It is the work of the mendacious to claim allegiance to a past that we all share, all the while excluding those who don’t fit the mold they create with spurious data. Everyone who lives in America is an American. This fact is demonstrable. Conservatives cannot abide this kind of judgment because exclusion is how they secure the zero sum game they have created.
I’m doing my best not to pay attention to the midterm elections going on right now as I type this. I’d like to think Americans are smart enough to know when they’ve been had by a shyster like the OHM is. It’s just a little more than disheartening to realize that Americans historically have been even more clueless than they were in 2016 when they voted for the OHM in the first place. So, I’d like to hope, but I have been burned before when trying to hope. So I’ll plan for the zombie apocalypse instead. At least that isn’t likely to happen. I hope.
I am thoroughly ambivalent about The Last Day on Earth. The episode didn’t fit with the tenor of the rest of the season. It smacked of torture porn and marked the end of an unknown character, probably more than one character. I’m waiting to see what happens next, for the first time in six seasons of loyal viewing, to decide if I’m still going to watch. More torture porn will make it not watching.
One of the other commenters observed to me I’m thinking that the season 5 finale marked a good point to end the series on a high note.
I’ve mentioned elsewhere that the Alien sequels ended with Aliens. That’s right, there are only two Alien movies in my headcanon. Hicks & Ripley settled down and adopted Newt after arriving safely back on Earth. End of story. Having already written my own endings for popular fiction in the past, albeit in my own head, writing my own end to The Walking Dead (TWD) will not be a problem. They all died. End of story. The season 5 finale was more positive, but also less definitive. I really was wondering what would happen next after watching that finale, a feeling I’m completely lacking this time around.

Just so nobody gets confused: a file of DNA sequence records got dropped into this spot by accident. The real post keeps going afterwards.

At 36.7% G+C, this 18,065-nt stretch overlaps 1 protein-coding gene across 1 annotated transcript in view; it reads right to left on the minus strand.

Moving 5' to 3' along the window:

Someone resurrected that RottenTomatoes zombie thread (pun intended) with a spam comment today (January 29th, 2018) and while I was reading back through the comments I noticed that the one after mine took the time to break down how the camera perspective meant Glenn was the guy being beaten to death with a baseball bat.
Beaten to death, with a baseball bat. Let that sink in for a few, because it is a wakeup call. One of the most popular shows on television ends its sixth season with one of the most loved characters on TV of the time possibly being beaten to death with a barbed-wire wrapped baseball bat. We’ve come a long way from The Andy Griffith Show, just to mention another totally random show featuring a character that has a sheriff as its lead. Even if you compare TWD to Gunsmoke, the changes in America’s viewing culture is quite shocking.
It also bears noting that there is a certain amount of fatalism inherent in shows like TWD. All of the characters will die unremarked by anyone around them, because it is a story about the zombie apocalypse. No one will be left to record their last words, because there will be no one to recount the story. This is above and beyond the fatalism of TWD comic book fans who already know how your favorite characters die in their comic books. A literalism that they attempt to write onto the screen with every passing episode.
I can safely say, with not a hint of spoilers, the death wasn’t Glenn’s as the other commenter described. Not that Glenn didn’t die anyway. As I said, no spoilers. I binge-watched season seven on Netflix this past month, prepping to binge watch the final season this fall. Seventh season’s viewing numbers were so low that AMC decided to end the show on a high note and wrap it up with a second season of Negan vs. Rick.
I should thank TWD for making me finally cut the cable. Within a month of watching the season seven opener, the Wife and I decided we didn’t need to spend money on cable television that we weren’t going to be watching anyway. With BBC America moved to the even more expensive tier of cable subscription than the one we had, there was nothing on the TV we were overpaying for that we wanted to watch. Aside from which, it was less jarring to watch TWD on Netflix as a binge event, and not paying for cable TV has saved me a couple of thousand dollars by now.
On the subject of the eighth and final season of TWD, I’m having a real hard time believing Negan isn’t dead yet, much less figuring out why anyone would follow the son of a bitch anywhere. My experience over the last two years of TWD has shown me that you can’t take comic books and make videos out of the stories and characters directly (as if the DC movies are not proof of this already) it is better to let people who understand the medium of television write for that medium themselves.
Of course, the pro and con trolls then proceeded to make hay over their various opinions on the subject of TWD in general and not the final half of the final season in particular, including one particular troll who threatened bodily harm to the naysayers. I haven’t watched the first half yet, not being willing to spend actual cash on seeing it before the season is finished. But opinions? I have a few.